Letters To The Editor


November 29, 2007

Native Americans live right next door

My family celebrates Thanksgiving the same way we celebrate Columbus Day: We participate in sweat lodge and pipe ceremonies to mourn the loss our ancestors suffered in the colonization of what became America and to honor the sacrifices made by our ancestors to enable us to be here.

It's a small act of defiance but an important way of asserting that the indigenous people of this land are indeed still here.

I was pleased, then, to see that The Sun published Andrew L. Yarrow's commentary in its Thanksgiving Day issue ("Reach out to American Indians the other 364 days of the year," Opinion

Commentary, Nov. 22).

Mr. Yarrow overturns many misperceptions. But the one most relevant to the urban Indian is the myth that most native people live on reservations.

In fact, we go about our lives as your neighbors, co-workers and friends as truly an invisible minority.

While our connections to our traditions are strong, we must strike an uneasy balance as we seek to remain true to our heritage and strive to function with integrity in a world that consistently seeks to squash our history.

However, images from films such as Dances With Wolves can trap Indian people in the mythic past and make it harder for the non-native to see us as we are today.

In spite of what you may see at powwows, ours is not a monolithic culture but rather a richly diverse one whose songs, stories and practices vary from nation to nation.

Many thanks for printing Mr. Yarrow's column.

I hope that others will read it and remember that after the cute Thanksgiving decorations are put aside for another year, we real Indian people are still very much alive and very much here - maybe right under your nose or even the brim of your Washington Redskins cap.

Kerry Hawk Lessard

Ellicott City

The writer is a volunteer for Native American Lifeline, a social services agency that assists Native Americans in Baltimore.

Democrats help fuel the war machine

What will it take to convince everyone that the Democratic Party is the oxygen for the fire of the war machine?

Look whom the party chose last week to be its spokesman for the customary Saturday address by the "opposition" party - retired Lt. Gen. Ricardo S. Sanchez.

Mr. Sanchez was directly involved in the torture scandal at Abu Ghraib prison in Iraq.

If Democrats of good conscience do not repudiate their party's choice, they will have no one but themselves to blame for the continuing war in Iraq and the erosion of our basic human and civil rights.

Myles Hoenig


Saudi Arabia isn't a moderate state

According to The Sun: "The participation of the Saudis and other moderate Arab states [in the Mideast peace conference] has been considered critical, analysts said, because of the U.S. intent to form a coalition of moderate Arabs and Israel against Iran" ("U.S. voices optimism on talks," Nov. 21).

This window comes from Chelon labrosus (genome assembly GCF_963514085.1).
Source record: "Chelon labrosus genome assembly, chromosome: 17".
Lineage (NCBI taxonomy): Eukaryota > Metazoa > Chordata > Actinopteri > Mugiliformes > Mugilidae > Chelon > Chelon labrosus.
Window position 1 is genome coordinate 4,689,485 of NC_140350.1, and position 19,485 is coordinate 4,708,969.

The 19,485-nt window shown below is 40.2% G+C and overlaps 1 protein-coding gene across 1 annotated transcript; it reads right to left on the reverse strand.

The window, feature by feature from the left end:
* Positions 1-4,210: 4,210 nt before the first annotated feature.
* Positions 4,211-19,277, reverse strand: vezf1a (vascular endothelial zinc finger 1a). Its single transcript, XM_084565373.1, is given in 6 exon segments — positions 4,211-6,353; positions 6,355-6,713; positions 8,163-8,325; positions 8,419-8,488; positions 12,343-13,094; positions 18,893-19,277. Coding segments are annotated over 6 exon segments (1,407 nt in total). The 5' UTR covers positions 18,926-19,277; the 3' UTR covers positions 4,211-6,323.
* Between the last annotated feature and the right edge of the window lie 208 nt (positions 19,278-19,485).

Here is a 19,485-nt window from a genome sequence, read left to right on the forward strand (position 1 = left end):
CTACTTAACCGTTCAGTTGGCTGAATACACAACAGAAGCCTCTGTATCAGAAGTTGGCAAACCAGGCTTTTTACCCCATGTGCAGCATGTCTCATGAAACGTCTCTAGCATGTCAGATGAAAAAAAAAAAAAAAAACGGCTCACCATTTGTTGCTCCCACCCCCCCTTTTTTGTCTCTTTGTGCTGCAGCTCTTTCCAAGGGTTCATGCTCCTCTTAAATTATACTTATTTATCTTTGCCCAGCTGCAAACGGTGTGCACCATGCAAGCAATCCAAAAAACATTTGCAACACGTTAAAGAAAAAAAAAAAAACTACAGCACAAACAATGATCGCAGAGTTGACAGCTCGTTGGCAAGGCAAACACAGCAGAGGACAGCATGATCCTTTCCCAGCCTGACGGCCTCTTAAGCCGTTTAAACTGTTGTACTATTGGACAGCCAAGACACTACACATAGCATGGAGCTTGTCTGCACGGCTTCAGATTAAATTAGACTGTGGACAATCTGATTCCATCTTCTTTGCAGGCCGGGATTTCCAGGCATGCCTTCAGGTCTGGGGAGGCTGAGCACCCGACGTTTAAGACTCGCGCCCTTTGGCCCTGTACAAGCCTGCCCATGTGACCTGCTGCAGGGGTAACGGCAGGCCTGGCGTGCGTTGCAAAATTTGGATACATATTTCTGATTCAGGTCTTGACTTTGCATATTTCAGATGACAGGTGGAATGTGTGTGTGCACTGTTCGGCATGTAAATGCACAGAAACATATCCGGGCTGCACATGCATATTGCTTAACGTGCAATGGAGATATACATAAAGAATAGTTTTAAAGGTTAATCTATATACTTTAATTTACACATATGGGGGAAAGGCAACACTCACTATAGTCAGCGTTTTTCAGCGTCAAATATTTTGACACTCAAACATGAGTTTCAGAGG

But how can Saudi Arabia, a nation whose citizens have contributed so much money to Arab terrorists and where the law has scheduled 200 lashes for a 19-year-old rape victim, be described as "moderate" ("Judges defend term for gang-rape victim," Nov. 21)?

Jon Valentine


Licenses for illegals make roads safer

The people who oppose driver's licenses for illegal immigrants seem to be missing or ignoring a very important point: They are going to drive with or without licenses ("Licenses for illegals ignore other laws," letters, Nov. 21).

Illegal immigrants have knowingly violated the laws of two nations to come here to work. If they feel they need to drive to get to work, the lack of a license isn't going to stop them.

It's a matter of public safety. Getting a driver's license means getting some training in safely operating a vehicle and instruction on U.S. traffic laws. This drives down the likelihood of an accident.

We need to be realistic. The illegal immigrants are already here. They're already driving.

Having them get driver's licenses can help mitigate the consequences of those facts.

And they will get licenses, if they are offered, because doing so will lower their risk of being arrested.

Craig Bettenhausen


Reusable bags cause no inconvenience

While I generally agree with the editorial "Blowin' in the wind" (Nov. 27), I disagree with its characterization of reusable bags as an "inconvenience." The problem isn't that the bags are an inconvenience; it's our attitudes.

Too many people think that using reusable bags doesn't make much difference. But collectively it can make a huge difference.

The cloth bags my family uses are stronger and can hold more than plastic bags can. Every time my wife grocery shops, we avoid the use of at least 10 plastic bags, which comes to more than 500 a year.

A couple of years ago, we purchased a nifty, pocket-size, zippered, folding reusable bag in Australia, and such bags are now available here.

These bags fit easily into my back pocket, my wife's purse or the car door pocket.

Our local supermarket sells reusable bags and gives a per-bag discount for using them.

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